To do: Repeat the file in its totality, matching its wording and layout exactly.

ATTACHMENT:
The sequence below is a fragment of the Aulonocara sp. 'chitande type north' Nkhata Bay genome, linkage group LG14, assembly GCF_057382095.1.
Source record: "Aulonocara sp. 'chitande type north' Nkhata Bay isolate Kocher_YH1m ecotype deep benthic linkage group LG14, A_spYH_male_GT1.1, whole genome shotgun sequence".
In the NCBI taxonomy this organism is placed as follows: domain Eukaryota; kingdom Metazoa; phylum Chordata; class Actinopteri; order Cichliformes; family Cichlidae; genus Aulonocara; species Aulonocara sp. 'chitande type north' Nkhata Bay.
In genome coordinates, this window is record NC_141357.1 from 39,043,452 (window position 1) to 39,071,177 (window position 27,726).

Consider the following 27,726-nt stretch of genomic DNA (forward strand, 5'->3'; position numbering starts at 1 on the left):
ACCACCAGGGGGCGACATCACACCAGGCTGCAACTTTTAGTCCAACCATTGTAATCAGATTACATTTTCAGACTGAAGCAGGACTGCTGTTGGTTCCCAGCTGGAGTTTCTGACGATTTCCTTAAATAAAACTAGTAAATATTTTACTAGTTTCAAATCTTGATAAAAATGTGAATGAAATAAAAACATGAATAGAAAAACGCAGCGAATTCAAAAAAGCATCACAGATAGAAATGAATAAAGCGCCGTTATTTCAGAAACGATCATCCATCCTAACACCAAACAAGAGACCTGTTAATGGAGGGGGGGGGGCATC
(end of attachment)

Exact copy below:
The sequence below is a fragment of the Aulonocara sp. 'chitande type north' Nkhata Bay genome, linkage group LG14, assembly GCF_057382095.1.
Source record: "Aulonocara sp. 'chitande type north' Nkhata Bay isolate Kocher_YH1m ecotype deep benthic linkage group LG14, A_spYH_male_GT1.1, whole genome shotgun sequence".
In the NCBI taxonomy this organism is placed as follows: domain Eukaryota; kingdom Metazoa; phylum Chordata; class Actinopteri; order Cichliformes; family Cichlidae; genus Aulonocara; species Aulonocara sp. 'chitande type north' Nkhata Bay.
In genome coordinates, this window is record NC_141357.1 from 39,043,452 (window position 1) to 39,071,177 (window position 27,726).

Consider the following 27,726-nt stretch of genomic DNA (forward strand, 5'->3'; position numbering starts at 1 on the left):
ACCACCAGGGGGCGACATCACACCAGGCTGCAACTTTTAGTCCAACCATTGTAATCAGATTACATTTTCAGACTGAAGCAGGACTGCTGTTGGTTCCCAGCTGGAGTTTCTGACGATTTCCTTAAATAAAACTAGTAAATATTTTACTAGTTTCAAATCTTGATAAAAATGTGAATGAAATAAAAACATGAATAGAAAAACGCAGCGAATTCAAAAAAGCATCACAGATAGAAATGAATAAAGCGCCGTTATTTCAGAAACGATCATCCATCCTAACACCAAACAAGAGACCTGTTAATGGAGGGGGGGGGGCATC